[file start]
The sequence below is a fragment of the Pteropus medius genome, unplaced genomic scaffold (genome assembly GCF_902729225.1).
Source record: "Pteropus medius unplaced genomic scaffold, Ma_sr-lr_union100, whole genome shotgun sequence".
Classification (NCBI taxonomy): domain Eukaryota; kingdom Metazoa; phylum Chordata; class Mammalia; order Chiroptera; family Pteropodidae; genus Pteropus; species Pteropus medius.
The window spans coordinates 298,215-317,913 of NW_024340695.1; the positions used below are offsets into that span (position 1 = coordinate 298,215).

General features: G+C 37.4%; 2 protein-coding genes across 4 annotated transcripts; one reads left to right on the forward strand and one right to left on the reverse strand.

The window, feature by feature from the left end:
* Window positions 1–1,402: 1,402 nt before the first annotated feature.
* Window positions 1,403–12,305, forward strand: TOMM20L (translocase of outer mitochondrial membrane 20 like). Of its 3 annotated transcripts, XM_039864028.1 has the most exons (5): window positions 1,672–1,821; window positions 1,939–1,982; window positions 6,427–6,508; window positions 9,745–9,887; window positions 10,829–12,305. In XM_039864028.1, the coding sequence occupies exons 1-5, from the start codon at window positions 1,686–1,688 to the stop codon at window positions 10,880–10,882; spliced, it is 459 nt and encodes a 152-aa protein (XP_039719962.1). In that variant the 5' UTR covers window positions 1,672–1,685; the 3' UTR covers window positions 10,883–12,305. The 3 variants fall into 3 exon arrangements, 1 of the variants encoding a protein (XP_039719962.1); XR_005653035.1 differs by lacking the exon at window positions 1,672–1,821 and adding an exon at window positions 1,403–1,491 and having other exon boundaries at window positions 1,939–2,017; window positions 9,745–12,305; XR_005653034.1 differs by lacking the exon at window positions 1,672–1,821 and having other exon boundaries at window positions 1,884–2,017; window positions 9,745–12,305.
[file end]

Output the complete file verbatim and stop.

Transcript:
The sequence below is a fragment of the Pteropus medius genome, unplaced genomic scaffold (genome assembly GCF_902729225.1).
Source record: "Pteropus medius unplaced genomic scaffold, Ma_sr-lr_union100, whole genome shotgun sequence".
Classification (NCBI taxonomy): domain Eukaryota; kingdom Metazoa; phylum Chordata; class Mammalia; order Chiroptera; family Pteropodidae; genus Pteropus; species Pteropus medius.
The window spans coordinates 298,215-317,913 of NW_024340695.1; the positions used below are offsets into that span (position 1 = coordinate 298,215).

General features: G+C 37.4%; 2 protein-coding genes across 4 annotated transcripts; one reads left to right on the forward strand and one right to left on the reverse strand.

The window, feature by feature from the left end:
* Window positions 1–1,402: 1,402 nt before the first annotated feature.
* Window positions 1,403–12,305, forward strand: TOMM20L (translocase of outer mitochondrial membrane 20 like). Of its 3 annotated transcripts, XM_039864028.1 has the most exons (5): window positions 1,672–1,821; window positions 1,939–1,982; window positions 6,427–6,508; window positions 9,745–9,887; window positions 10,829–12,305. In XM_039864028.1, the coding sequence occupies exons 1-5, from the start codon at window positions 1,686–1,688 to the stop codon at window positions 10,880–10,882; spliced, it is 459 nt and encodes a 152-aa protein (XP_039719962.1). In that variant the 5' UTR covers window positions 1,672–1,685; the 3' UTR covers window positions 10,883–12,305. The 3 variants fall into 3 exon arrangements, 1 of the variants encoding a protein (XP_039719962.1); XR_005653035.1 differs by lacking the exon at window positions 1,672–1,821 and adding an exon at window positions 1,403–1,491 and having other exon boundaries at window positions 1,939–2,017; window positions 9,745–12,305; XR_005653034.1 differs by lacking the exon at window positions 1,672–1,821 and having other exon boundaries at window positions 1,884–2,017; window positions 9,745–12,305.